Congress has plenary power over immigration, meaning that it can establish almost any rule for admission and residence into the United States that it wants. Current law allows a variety of entities and individuals to sponsor foreigners for visas, including U.S. businesses, family members, the U.S. military, universities, and foreign governments. States can only sponsor foreigners for visas in their capacities as employers and universities. Under a state‐sponsored visa program, Congress would allow states to sponsor migrants for temporary residence for any reason. States that opt into the program would then pass legislation establishing their criteria for sponsoring individuals, taking into account the needs of employers and communities in the state.
Under this system, state governments would submit petitions to the federal government requesting admission for whomever they wanted to see admitted to their state and for whatever period they wanted them admitted. States would already have familiarity with filing visa forms as they currently sponsor government employees and foreign students at public universities.51 Just as they do for all foreign travelers, the Department of Homeland Security (DHS) would perform background checks, while the Department of State would collect biometric information, conduct interviews, and issue federal visas allowing migrants to travel to the United States. DHS would then complete the process by inspecting the migrants at land, air, or sea ports of entry.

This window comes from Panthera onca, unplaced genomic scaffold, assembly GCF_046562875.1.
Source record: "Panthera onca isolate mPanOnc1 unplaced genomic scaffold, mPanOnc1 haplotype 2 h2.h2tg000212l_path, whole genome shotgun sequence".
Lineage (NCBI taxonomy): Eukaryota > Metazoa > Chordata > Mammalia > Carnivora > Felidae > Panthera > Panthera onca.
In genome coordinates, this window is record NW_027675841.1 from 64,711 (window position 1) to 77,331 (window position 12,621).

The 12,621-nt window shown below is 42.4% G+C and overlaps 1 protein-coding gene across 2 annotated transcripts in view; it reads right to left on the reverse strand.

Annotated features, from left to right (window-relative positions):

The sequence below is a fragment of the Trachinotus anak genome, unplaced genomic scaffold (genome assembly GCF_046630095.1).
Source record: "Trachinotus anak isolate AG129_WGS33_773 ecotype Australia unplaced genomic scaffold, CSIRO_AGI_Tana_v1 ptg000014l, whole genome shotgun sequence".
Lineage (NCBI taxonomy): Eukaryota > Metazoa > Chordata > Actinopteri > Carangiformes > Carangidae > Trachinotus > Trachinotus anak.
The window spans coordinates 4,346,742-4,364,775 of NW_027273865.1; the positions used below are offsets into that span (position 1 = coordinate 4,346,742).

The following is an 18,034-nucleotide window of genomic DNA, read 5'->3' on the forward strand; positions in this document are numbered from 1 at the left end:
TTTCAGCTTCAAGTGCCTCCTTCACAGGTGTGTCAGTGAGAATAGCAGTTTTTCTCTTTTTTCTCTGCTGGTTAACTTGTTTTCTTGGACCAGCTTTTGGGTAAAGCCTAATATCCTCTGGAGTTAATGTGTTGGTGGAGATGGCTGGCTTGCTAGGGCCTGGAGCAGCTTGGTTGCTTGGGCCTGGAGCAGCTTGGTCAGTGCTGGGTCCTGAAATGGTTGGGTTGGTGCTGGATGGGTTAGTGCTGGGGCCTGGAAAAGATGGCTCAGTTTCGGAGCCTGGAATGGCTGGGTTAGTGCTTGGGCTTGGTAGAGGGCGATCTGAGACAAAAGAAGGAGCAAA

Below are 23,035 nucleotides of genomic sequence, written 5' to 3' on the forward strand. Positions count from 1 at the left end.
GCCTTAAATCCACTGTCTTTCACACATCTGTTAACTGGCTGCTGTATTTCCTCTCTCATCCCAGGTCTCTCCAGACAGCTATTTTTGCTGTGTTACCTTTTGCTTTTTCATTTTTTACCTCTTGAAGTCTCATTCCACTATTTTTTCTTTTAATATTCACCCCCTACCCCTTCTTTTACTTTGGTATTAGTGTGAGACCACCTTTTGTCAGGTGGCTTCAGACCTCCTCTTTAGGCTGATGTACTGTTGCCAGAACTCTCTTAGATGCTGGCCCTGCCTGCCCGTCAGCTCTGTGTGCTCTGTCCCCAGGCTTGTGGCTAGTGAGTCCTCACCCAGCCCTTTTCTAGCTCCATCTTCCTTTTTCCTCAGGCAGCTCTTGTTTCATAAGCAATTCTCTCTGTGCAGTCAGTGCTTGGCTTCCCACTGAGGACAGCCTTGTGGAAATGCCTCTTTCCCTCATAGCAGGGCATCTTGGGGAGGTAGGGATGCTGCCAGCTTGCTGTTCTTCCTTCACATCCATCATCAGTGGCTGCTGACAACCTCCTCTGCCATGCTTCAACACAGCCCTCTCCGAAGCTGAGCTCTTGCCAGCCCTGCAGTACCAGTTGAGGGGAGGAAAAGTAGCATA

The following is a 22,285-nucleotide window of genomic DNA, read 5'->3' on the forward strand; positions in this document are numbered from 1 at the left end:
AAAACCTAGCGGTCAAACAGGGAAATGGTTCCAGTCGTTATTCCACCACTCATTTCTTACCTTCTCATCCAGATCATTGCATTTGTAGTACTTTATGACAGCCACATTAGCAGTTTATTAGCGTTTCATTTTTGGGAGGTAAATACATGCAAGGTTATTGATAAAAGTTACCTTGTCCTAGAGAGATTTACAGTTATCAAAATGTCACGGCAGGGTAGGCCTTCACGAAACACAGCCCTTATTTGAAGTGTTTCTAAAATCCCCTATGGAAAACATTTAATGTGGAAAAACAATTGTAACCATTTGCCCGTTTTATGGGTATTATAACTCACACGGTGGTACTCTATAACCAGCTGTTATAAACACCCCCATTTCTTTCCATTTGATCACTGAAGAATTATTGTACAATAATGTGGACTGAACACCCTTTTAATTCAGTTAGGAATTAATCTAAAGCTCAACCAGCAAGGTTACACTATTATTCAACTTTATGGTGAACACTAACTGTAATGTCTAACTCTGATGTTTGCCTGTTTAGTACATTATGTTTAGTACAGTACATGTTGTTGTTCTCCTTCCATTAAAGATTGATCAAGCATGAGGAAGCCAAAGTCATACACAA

States would then register migrants’ names and addresses with the federal government when they arrive in the state. The state‐sponsored visas would not allow access to means‐tested federal benefits or permit migrants to vote. The migrants would be required to work and reside in the state sponsoring them, a burden that is less onerous than current laws that require nonimmigrants to live near their sponsors.52 States could also enter into compacts with other states to share economic migrants.
As part of a state‐sponsored visa program, Congress should also create incentives for immigrants to follow the rules. One way to do that is by providing that state‐sponsored migrants may only renew their visas if they are residing and working in the state that sponsors them. Current temporary worker programs incentivize compliance in a similar manner, forbidding workers who overstay their visas and those who work illegally from reapplying or extending their status. This incentive alone has generally maintained high levels of compliance.53 Congress should further incentivize compliance by allowing immigrants who abide by all rules of the state’s program for a decade or longer to receive legal permanent residence in the United States, which would allow them, if they met the existing criteria, to apply for U.S. citizenship after five more years.